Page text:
E.T: The Extra-Terrestrial (1982)
One of the all-time classics, E.T: The Extra-Terrestrial continues to make hearts swell three decades after its original release. The story of an unhappy boy and his selfless quest to aid a lost alien in his escape from Earth quickly won over audiences around the world, through the extraordinary combination of touching performances, stirring music, and the perfect amount of humour. All the standard themes are there – triumph over adversity, passion winning against faceless bureaucracy, and doing the right thing – but Spielberg brings the whole thing crashing home to us by shooting most of it from a child’s perspective. For the most part, the camera films from the eye-level of Elliott and his special little friend, and most of the adults aren’t even seen in detail.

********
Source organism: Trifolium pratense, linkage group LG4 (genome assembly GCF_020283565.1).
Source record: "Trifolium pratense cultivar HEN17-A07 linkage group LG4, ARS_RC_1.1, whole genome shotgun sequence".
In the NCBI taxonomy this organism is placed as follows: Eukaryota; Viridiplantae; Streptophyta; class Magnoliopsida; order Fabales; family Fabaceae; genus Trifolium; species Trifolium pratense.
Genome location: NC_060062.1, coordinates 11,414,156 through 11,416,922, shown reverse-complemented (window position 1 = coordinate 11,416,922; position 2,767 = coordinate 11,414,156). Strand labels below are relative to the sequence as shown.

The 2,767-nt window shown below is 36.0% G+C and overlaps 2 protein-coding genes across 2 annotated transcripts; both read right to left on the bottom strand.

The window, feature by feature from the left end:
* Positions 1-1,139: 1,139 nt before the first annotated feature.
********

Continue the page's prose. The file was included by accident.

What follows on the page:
That simple framing decision puts us right in the shoes of our pre-teen hero, and gets us rooting for him all the way. It also means that the wider perspective – the global implication – is something only hinted at. This is a story told from the point of view of the child, and so the concerns of the adults are peripheral to his goal. He has decided that, regardless of adult protestations, the right thing to do is help E.T get home – and that is exactly what he does. The shady agenda of the mostly faceless grown-ups does not sway Elliott from trusting his instincts and following his heart. His friendship with the alien is one of the most tender and moving things committed to film, and the final reel never fails to make the souls of the audience soar.